Lecture_62 - Bch4122: Lecture #6 Stem Cell Treatments for...

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Bch4122: Lecture #6 Stem Cell Treatments for Skeletal Muscle Supplemental Reading: F.D. Price, K. Kuroda, M.A. Rudnicki, Stem cell based therapies to treat muscular dystrophy, BBA 1772: 272-283, 2007.
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How do you know if stem cell therapy worked? Need to: 1. Show that the stem cell has differentiated into the desired cell type 2. Show that the tissue function has been improved 3. Ensure that the appropriate model system is used 4. Ensure that no negative side-effects occurred
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Two strategies for cell based therapy to treat muscular dystrophy: Autologous stem cell transfer Allogenic stem cell transfer Muscle stem cells From patient Muscle stem cells with restored dystrophin expression Genetic alteration Re-implantation Muscle stem cells From Donor Transplantation Into patient
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Two strategies for cell based therapy to treat muscular dystrophy: Autologous stem cell transfer Allogenic stem cell transfer Derived from the patient and therefore less likely to have immune response Genetic alteration can change the stem cells and result in an immune response No genetic alteration Risk of immune rejection Requires immunosuppression and donor compatibility
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Current Sources of Stem Cells for Muscle Regeneration 3. Mesenchymal stem cells 1. Primary myoblasts from satellite cells 4. Embryonic stem cells 2. Satellite Cells 5. Mesangioblasts
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Satellite cells are quiescent until they are activated to proliferate and generate cells that either differentiate or remain satellite cells Satellite cell Myoblast Intermediate cell
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Have been used in clinical trials to treat patients with DMD with limited success Approach: To isolate satellite cells from matched donors and culture them to form primary myoblasts Repetitive intramuscular injections of large quantities of myoblasts 1. Primary myoblasts from satellite cells Muscle fibre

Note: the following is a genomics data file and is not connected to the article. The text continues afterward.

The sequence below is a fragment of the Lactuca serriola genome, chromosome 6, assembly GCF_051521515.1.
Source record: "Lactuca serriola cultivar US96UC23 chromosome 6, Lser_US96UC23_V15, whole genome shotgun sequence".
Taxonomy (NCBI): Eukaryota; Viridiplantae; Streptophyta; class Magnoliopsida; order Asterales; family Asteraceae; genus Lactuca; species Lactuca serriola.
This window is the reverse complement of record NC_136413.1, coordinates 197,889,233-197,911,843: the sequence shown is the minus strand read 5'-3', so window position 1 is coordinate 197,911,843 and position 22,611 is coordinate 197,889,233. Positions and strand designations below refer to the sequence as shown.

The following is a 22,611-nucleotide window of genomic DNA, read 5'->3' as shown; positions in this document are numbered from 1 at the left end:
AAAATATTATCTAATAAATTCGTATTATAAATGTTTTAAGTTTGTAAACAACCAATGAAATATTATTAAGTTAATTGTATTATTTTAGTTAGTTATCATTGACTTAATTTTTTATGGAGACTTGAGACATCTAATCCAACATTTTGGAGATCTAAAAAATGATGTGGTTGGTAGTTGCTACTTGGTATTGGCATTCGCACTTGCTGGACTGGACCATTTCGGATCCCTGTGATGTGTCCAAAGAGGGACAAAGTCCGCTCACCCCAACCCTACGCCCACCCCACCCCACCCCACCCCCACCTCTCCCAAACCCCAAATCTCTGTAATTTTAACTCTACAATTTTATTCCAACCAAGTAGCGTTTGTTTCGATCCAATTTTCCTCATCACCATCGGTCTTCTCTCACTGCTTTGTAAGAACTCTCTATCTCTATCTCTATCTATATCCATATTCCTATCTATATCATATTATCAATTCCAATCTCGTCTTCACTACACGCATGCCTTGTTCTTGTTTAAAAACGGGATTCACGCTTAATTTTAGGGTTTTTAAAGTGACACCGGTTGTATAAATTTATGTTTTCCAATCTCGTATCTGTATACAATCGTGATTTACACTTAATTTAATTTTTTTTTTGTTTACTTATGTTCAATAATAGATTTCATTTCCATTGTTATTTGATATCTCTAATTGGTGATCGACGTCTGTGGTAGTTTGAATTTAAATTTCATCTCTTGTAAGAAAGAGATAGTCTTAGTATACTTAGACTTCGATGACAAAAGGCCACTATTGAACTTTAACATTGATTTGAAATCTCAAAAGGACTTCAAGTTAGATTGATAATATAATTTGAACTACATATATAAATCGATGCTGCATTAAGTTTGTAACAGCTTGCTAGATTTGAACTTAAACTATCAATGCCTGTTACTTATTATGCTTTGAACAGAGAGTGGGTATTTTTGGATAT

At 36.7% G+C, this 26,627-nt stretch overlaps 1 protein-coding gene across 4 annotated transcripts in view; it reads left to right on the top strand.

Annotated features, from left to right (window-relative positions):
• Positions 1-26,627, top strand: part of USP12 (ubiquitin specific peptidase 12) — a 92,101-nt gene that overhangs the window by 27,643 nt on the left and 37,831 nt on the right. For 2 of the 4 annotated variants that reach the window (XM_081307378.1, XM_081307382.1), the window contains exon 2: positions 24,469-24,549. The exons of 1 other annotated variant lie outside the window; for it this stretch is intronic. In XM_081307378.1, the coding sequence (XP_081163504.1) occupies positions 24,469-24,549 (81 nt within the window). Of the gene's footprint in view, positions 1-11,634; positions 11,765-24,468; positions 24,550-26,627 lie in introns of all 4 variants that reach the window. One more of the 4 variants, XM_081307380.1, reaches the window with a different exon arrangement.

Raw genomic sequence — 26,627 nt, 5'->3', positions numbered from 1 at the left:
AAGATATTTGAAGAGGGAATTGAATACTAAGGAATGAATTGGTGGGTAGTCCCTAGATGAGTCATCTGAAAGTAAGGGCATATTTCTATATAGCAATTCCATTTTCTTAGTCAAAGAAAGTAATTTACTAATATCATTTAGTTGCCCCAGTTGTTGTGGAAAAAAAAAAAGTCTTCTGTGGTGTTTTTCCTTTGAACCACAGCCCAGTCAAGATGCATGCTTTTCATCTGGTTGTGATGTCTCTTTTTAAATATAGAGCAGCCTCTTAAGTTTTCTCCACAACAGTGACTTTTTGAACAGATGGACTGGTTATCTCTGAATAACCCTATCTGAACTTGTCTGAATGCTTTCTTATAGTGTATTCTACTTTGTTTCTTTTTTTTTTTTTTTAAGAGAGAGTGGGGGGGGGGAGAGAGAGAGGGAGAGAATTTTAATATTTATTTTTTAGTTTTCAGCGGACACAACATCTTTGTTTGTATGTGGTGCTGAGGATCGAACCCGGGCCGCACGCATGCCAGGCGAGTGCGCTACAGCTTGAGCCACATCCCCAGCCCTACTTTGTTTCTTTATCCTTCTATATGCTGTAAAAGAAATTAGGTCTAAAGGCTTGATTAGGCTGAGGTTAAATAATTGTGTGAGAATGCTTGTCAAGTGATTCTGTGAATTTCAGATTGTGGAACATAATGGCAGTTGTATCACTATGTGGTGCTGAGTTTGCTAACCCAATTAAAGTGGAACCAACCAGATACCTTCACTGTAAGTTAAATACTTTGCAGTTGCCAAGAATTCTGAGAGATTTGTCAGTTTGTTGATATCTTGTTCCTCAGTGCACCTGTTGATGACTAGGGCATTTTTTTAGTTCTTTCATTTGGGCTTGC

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Outcome of myoblast transfer Some expression of dystrophin has been restored No substantial physiological correction of the dystrophic phenotype
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Satellite Myoblast Intermediate cell Problems with myoblast transfer 1. Grafted myoblasts have limited migration and repeated local injections are required. Since heart and diaphragm are the biggest problems for DMD patients, it is currently not possible to inject muscle at 1 - 2 mm apart to ensure patient survival. 2. Transplanted myoblasts do not become satellite cells and are limited in long term repair.
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Approach: Isolate a pure population of satellite cells using a surface marker (Note: myoblasts are satellite cells that have been allowed to grow in culture) Problems: Currently difficult because we don’t have good surface markers. Will require a lot of muscle to isolate enough
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This note was uploaded on 12/18/2011 for the course BCH 4122 taught by Professor Ilonaskerjanc during the Spring '11 term at University of Ottawa.

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Lecture_62 - Bch4122: Lecture #6 Stem Cell Treatments for...

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